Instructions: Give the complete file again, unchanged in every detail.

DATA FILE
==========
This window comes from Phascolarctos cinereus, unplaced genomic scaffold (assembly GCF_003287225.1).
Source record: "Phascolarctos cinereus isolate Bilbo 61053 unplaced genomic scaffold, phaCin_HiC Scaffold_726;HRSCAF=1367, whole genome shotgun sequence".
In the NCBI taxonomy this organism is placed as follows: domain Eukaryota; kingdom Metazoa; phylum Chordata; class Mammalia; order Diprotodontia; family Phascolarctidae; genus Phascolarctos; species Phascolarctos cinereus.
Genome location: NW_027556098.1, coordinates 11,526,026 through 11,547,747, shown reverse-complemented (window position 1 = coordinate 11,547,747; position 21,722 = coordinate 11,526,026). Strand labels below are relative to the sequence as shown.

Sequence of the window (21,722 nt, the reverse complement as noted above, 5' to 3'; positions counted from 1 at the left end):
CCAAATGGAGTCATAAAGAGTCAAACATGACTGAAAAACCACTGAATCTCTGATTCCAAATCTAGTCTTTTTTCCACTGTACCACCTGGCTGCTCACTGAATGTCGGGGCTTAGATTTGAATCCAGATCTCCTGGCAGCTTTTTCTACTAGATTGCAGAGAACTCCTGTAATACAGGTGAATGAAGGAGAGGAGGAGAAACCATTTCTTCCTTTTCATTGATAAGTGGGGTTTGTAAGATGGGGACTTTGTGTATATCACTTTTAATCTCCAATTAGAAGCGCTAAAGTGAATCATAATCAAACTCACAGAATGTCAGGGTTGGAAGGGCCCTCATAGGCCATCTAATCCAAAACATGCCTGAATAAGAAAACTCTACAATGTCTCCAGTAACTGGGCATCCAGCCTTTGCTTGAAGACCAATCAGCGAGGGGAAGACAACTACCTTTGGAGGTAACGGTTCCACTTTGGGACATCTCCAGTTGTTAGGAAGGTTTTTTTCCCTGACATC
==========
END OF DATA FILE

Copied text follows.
This window comes from Phascolarctos cinereus, unplaced genomic scaffold (assembly GCF_003287225.1).
Source record: "Phascolarctos cinereus isolate Bilbo 61053 unplaced genomic scaffold, phaCin_HiC Scaffold_726;HRSCAF=1367, whole genome shotgun sequence".
In the NCBI taxonomy this organism is placed as follows: domain Eukaryota; kingdom Metazoa; phylum Chordata; class Mammalia; order Diprotodontia; family Phascolarctidae; genus Phascolarctos; species Phascolarctos cinereus.
Genome location: NW_027556098.1, coordinates 11,526,026 through 11,547,747, shown reverse-complemented (window position 1 = coordinate 11,547,747; position 21,722 = coordinate 11,526,026). Strand labels below are relative to the sequence as shown.

Sequence of the window (21,722 nt, the reverse complement as noted above, 5' to 3'; positions counted from 1 at the left end):
CCAAATGGAGTCATAAAGAGTCAAACATGACTGAAAAACCACTGAATCTCTGATTCCAAATCTAGTCTTTTTTCCACTGTACCACCTGGCTGCTCACTGAATGTCGGGGCTTAGATTTGAATCCAGATCTCCTGGCAGCTTTTTCTACTAGATTGCAGAGAACTCCTGTAATACAGGTGAATGAAGGAGAGGAGGAGAAACCATTTCTTCCTTTTCATTGATAAGTGGGGTTTGTAAGATGGGGACTTTGTGTATATCACTTTTAATCTCCAATTAGAAGCGCTAAAGTGAATCATAATCAAACTCACAGAATGTCAGGGTTGGAAGGGCCCTCATAGGCCATCTAATCCAAAACATGCCTGAATAAGAAAACTCTACAATGTCTCCAGTAACTGGGCATCCAGCCTTTGCTTGAAGACCAATCAGCGAGGGGAAGACAACTACCTTTGGAGGTAACGGTTCCACTTTGGGACATCTCCAGTTGTTAGGAAGGTTTTTTTCCCTGACATC